Sunday, July 06, 2008

A Project Dashboard

Lots of talk at work about implementing a project management suite. I'm not a big fan of any of the current offerings. So, I've been working on an Excel spreadsheet to track project velocity and health. What I'm attaching pretty much tells me everything I need to know about a project's health. The spreadsheet has 2 worksheets; Data, Dashboard.

The Data workbook holds all the raw data about each iteration. Only Columns A thru F should be filled in. The rest of the columns are calculated using those values. Also, I have hidden all the rows from below the last row to row 1400. I do this so these rows aren't calculated into the charts on the Dashboard worksheet. As I add rows I unhide it.

The Dashboard workbook has several charts that I find useful. The release progress chart is a sort of burn down chart. It not only includes burn down but also tracks points completed. I like this chart because it gives me a rough estimate of a project's halfway point. The estimation quality factor lets you track your estimates over time. The estimates are calculated automatically ((Pts Remaining +AVGChange) / Velocity) but can be filled in manually if need be.

For my next challenge I will move the dashboard to Google Docs.

Take a look at the dashboard. Discuss it below....I'll post changes as requested!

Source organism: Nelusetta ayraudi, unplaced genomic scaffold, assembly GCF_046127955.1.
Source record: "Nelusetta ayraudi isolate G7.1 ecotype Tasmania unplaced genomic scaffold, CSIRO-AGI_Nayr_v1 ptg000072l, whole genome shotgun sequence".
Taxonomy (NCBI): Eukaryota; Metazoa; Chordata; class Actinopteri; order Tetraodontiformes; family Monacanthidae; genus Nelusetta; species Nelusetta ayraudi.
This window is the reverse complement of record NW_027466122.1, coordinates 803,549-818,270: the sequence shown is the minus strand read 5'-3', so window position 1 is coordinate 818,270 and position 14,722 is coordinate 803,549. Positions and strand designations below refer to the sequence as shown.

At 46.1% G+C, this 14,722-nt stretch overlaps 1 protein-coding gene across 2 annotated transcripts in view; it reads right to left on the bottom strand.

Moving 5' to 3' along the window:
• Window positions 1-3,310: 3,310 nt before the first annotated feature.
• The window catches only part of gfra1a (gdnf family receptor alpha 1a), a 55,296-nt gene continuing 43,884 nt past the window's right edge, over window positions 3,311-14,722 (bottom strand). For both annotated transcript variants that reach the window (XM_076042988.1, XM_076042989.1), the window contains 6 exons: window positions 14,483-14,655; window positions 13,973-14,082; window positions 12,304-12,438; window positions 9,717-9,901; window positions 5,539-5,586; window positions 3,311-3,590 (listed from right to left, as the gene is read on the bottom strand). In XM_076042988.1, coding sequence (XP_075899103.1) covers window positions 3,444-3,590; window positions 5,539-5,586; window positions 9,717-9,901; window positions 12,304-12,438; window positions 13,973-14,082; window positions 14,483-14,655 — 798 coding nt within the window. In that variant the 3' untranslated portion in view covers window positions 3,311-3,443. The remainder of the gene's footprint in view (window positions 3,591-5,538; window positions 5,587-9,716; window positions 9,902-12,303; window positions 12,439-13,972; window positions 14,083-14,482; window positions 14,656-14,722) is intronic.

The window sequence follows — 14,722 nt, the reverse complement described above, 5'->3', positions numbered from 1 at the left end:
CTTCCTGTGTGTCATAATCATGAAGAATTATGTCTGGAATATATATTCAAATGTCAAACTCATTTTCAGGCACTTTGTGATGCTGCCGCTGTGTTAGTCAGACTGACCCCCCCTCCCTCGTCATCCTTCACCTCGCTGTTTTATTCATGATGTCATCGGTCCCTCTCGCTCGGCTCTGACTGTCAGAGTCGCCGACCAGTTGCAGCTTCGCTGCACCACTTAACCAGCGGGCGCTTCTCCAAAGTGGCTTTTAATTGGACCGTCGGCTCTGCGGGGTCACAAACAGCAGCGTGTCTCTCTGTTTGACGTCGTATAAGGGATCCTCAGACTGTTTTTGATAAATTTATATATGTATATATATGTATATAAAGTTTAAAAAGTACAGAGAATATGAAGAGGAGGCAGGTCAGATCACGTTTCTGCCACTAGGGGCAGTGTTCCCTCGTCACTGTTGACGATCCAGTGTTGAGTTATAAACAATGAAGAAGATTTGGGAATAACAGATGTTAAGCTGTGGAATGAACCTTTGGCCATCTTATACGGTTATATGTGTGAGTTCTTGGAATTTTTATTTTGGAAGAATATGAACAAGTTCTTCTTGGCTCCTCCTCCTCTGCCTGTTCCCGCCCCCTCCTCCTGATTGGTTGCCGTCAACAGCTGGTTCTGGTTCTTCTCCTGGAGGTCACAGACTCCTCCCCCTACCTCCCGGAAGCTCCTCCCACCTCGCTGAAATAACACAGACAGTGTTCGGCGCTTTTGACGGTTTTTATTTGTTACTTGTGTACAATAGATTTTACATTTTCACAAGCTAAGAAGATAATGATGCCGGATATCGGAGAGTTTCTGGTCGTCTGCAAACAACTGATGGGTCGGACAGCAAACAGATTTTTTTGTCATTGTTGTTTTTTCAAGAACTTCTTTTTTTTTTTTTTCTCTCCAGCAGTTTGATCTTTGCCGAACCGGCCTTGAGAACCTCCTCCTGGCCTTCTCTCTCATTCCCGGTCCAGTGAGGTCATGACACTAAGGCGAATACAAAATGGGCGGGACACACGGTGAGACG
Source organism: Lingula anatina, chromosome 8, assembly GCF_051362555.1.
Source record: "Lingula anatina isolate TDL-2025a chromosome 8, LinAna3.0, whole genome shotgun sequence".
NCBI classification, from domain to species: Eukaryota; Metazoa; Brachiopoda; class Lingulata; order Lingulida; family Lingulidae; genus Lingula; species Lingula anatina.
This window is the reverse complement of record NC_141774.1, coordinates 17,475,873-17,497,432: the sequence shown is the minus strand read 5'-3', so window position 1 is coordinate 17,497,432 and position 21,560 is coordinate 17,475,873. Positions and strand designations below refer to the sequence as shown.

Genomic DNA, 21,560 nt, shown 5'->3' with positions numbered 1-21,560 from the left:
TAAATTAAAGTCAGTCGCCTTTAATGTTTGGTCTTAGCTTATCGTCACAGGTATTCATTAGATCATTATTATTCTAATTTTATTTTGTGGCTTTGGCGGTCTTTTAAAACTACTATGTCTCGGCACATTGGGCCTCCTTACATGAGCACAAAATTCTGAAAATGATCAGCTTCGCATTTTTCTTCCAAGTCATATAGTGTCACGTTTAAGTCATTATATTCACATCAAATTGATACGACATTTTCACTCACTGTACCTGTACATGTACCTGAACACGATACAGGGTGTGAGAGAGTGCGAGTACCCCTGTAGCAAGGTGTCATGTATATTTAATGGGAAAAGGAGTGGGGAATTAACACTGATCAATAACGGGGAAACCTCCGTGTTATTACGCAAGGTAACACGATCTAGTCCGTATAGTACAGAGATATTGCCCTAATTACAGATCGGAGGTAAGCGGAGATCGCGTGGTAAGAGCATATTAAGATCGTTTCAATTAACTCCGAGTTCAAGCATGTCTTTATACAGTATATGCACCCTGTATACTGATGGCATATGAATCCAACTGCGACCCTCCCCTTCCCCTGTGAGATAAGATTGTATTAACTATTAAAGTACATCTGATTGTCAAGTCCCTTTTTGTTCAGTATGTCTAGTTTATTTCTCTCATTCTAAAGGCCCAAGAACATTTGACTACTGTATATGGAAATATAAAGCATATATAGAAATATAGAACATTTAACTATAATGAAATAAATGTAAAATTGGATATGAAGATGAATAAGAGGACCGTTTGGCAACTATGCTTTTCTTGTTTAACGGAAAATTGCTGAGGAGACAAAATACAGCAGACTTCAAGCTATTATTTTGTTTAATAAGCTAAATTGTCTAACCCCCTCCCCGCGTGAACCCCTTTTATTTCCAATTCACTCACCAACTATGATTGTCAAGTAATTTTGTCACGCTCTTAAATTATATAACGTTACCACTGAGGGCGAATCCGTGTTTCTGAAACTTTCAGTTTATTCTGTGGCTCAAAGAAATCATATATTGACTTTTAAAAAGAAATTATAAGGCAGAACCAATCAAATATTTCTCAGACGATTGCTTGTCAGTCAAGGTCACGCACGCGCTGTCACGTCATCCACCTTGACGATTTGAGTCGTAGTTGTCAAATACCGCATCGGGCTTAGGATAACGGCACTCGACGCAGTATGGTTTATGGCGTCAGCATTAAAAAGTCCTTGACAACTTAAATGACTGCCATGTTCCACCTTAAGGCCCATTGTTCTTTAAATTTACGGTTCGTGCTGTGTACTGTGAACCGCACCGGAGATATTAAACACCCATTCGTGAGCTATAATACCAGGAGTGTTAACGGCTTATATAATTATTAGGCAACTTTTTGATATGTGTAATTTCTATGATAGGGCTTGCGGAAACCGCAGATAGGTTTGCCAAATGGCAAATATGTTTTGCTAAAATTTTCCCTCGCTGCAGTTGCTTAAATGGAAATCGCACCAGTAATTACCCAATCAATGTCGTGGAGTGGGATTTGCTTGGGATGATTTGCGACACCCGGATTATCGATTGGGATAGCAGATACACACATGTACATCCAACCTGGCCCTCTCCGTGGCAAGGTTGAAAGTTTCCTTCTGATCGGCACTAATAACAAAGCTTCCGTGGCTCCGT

Download Here!


Jeff Anderson said...

I like it!

I like my burned on chart better, but I love the rate of change and the other chart that you have there, very cool stuff

Agile Jedi said...

I was really looking for a tracking method that didn't expect me to "plan" certain stories for the upcoming iteration.

The thing I like about this spreadsheet is it only requires me to track the number of points completed in the last iteration and the number of points remaining for the release.

The number of points remaining may grow and shrink and that's acceptable. As defects or new stories are discovered the sheet will automatically determine the rate of change for you.

The rate of change is used to calculate the final estimate. The estimation quality factor really gives the BVDMs something to key in on. While the developers are more likely to look at the more traditional Iteration Status chart.